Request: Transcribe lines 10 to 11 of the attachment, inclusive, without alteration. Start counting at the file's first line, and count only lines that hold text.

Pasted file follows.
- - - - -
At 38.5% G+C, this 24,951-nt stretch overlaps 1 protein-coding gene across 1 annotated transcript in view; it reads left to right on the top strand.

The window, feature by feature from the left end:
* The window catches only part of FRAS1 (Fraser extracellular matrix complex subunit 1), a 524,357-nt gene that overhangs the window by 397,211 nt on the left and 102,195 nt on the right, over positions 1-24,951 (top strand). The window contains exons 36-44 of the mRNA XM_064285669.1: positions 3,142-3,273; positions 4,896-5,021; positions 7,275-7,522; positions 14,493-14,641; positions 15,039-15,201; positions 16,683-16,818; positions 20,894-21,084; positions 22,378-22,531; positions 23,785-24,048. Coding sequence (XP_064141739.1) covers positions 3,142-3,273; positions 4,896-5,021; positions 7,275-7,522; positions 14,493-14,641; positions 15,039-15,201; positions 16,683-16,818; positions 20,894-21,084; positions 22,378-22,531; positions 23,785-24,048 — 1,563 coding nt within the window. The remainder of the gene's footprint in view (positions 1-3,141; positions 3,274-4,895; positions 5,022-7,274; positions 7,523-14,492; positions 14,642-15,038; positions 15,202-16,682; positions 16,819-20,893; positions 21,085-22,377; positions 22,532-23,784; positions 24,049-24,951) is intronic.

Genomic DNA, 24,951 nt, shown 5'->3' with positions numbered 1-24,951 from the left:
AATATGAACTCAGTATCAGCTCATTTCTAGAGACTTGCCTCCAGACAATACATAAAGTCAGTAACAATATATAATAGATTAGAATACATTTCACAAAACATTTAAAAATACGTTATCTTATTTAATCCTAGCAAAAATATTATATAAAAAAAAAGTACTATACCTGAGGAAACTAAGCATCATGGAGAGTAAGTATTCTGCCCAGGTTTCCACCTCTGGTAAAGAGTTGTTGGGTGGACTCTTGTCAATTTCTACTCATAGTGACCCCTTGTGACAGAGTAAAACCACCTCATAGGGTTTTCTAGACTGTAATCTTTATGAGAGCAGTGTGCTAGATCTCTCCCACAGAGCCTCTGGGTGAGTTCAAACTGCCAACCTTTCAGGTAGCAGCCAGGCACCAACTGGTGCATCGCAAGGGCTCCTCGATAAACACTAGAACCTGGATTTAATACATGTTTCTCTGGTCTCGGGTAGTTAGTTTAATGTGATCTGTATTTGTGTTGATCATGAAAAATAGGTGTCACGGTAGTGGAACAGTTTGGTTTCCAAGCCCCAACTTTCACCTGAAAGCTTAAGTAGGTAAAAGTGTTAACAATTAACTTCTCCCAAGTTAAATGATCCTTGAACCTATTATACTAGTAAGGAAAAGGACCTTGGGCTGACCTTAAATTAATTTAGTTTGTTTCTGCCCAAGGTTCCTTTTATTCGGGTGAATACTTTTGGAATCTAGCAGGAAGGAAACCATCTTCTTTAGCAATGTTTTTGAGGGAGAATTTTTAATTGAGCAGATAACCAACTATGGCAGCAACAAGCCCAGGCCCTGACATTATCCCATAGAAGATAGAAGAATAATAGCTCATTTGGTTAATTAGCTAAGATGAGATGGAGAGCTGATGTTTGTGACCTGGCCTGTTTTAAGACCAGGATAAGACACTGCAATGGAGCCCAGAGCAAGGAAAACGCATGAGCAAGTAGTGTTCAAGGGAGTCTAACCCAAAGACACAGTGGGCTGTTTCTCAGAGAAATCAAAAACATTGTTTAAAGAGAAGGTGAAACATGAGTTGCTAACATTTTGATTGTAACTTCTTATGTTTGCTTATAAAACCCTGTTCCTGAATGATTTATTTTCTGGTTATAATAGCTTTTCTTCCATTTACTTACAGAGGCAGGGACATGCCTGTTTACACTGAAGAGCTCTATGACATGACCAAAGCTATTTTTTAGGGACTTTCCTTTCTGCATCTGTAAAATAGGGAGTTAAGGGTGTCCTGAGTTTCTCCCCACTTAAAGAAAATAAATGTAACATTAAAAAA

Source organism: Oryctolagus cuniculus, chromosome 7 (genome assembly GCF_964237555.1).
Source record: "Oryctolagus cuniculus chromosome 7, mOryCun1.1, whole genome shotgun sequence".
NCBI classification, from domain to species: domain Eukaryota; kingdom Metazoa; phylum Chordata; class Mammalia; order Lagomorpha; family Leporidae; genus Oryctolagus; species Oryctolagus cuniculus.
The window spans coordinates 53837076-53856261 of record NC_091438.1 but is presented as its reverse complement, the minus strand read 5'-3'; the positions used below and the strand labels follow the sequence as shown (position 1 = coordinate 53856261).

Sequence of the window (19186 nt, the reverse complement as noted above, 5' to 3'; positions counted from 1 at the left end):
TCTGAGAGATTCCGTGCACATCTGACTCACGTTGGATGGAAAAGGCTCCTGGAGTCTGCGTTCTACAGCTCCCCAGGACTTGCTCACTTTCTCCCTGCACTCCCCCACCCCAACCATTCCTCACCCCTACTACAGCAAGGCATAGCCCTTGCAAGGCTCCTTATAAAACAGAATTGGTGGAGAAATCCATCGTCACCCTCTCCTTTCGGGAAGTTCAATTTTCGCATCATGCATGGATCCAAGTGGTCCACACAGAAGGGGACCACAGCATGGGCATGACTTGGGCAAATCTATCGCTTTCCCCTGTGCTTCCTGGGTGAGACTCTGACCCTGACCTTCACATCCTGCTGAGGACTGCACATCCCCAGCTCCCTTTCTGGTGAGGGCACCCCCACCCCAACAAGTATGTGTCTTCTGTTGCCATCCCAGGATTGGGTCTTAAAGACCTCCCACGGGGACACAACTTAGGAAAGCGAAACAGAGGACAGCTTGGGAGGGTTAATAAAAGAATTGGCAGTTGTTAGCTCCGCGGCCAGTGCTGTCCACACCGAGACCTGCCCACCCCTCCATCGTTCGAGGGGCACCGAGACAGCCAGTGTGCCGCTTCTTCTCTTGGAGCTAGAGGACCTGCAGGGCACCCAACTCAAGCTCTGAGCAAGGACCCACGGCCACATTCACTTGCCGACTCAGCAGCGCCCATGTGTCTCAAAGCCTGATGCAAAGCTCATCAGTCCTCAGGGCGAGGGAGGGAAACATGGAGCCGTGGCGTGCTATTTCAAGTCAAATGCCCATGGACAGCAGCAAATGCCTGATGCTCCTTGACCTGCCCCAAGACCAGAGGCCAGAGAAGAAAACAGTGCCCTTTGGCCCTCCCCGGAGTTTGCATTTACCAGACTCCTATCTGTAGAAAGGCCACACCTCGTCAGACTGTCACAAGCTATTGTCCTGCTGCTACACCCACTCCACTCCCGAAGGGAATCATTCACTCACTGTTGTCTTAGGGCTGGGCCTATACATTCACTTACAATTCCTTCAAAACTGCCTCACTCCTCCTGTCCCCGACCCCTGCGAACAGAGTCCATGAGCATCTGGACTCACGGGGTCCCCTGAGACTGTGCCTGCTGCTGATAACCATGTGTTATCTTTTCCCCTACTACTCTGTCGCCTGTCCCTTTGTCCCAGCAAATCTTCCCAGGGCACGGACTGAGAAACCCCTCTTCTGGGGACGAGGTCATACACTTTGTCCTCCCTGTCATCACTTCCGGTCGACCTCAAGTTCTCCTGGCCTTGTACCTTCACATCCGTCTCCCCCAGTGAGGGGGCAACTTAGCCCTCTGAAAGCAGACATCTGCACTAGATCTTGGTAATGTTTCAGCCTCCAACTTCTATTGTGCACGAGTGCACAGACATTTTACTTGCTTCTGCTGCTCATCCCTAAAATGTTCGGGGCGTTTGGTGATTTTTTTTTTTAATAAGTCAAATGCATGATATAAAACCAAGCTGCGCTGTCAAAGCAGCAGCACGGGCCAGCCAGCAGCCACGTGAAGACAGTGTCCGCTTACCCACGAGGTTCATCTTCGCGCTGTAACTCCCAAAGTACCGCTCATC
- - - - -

Sequence of the window (19186 nt, the reverse complement as noted above, 5' to 3'; positions counted from 1 at the left end):
TCTGAGAGATTCCGTGCACATCTGACTCACGTTGGATGGAAAAGGCTCCTGGAGTCTGCGTTCTACAGCTCCCCAGGACTTGCTCACTTTCTCCCTGCACTCCCCCACCCCAACCATTCCTCACCCCTACTACAGCAAGGCATAGCCCTTGCAAGGCTCCTTATAAAACAGAATTGGTGGAGAAATCCATCGTCACCCTCTCCTTTCGGGAAGTTCAATTTTCGCATCATGCATGGATCCAAGTGGTCCACACAGAAGGGGACCACAGCATGGGCATGACTTGGGCAAATCTATCGCTTTCCCCTGTGCTTCCTGGGTGAGACTCTGACCCTGACCTTCACATCCTGCTGAGGACTGCACATCCCCAGCTCCCTTTCTGGTGAGGGCACCCCCACCCCAACAAGTATGTGTCTTCTGTTGCCATCCCAGGATTGGGTCTTAAAGACCTCCCACGGGGACACAACTTAGGAAAGCGAAACAGAGGACAGCTTGGGAGGGTTAATAAAAGAATTGGCAGTTGTTAGCTCCGCGGCCAGTGCTGTCCACACCGAGACCTGCCCACCCCTCCATCGTTCGAGGGGCACCGAGACAGCCAGTGTGCCGCTTCTTCTCTTGGAGCTAGAGGACCTGCAGGGCACCCAACTCAAGCTCTGAGCAAGGACCCACGGCCACATTCACTTGCCGACTCAGCAGCGCCCATGTGTCTCAAAGCCTGATGCAAAGCTCATCAGTCCTCAGGGCGAGGGAGGGAAACATGGAGCCGTGGCGTGCTATTTCAAGTCAAATGCCCATGGACAGCAGCAAATGCCTGATGCTCCTTGACCTGCCCCAAGACCAGAGGCCAGAGAAGAAAACAGTGCCCTTTGGCCCTCCCCGGAGTTTGCATTTACCAGACTCCTATCTGTAGAAAGGCCACACCTCGTCAGACTGTCACAAGCTATTGTCCTGCTGCTACACCCACTCCACTCCCGAAGGGAATCATTCACTCACTGTTGTCTTAGGGCTGGGCCTATACATTCACTTACAATTCCTTCAAAACTGCCTCACTCCTCCTGTCCCCGACCCCTGCGAACAGAGTCCATGAGCATCTGGACTCACGGGGTCCCCTGAGACTGTGCCTGCTGCTGATAACCATGTGTTATCTTTTCCCCTACTACTCTGTCGCCTGTCCCTTTGTCCCAGCAAATCTTCCCAGGGCACGGACTGAGAAACCCCTCTTCTGGGGACGAGGTCATACACTTTGTCCTCCCTGTCATCACTTCCGGTCGACCTCAAGTTCTCCTGGCCTTGTACCTTCACATCCGTCTCCCCCAGTGAGGGGGCAACTTAGCCCTCTGAAAGCAGACATCTGCACTAGATCTTGGTAATGTTTCAGCCTCCAACTTCTATTGTGCACGAGTGCACAGACATTTTACTTGCTTCTGCTGCTCATCCCTAAAATGTTCGGGGCGTTTGGTGATTTTTTTTTTTAATAAGTCAAATGCATGATATAAAACCAAGCTGCGCTGTCAAAGCAGCAGCACGGGCCAGCCAGCAGCCACGTGAAGACAGTGTCCGCTTACCCACGAGGTTCATCTTCGCGCTGTAACTCCCAAAGTACCGCTCATC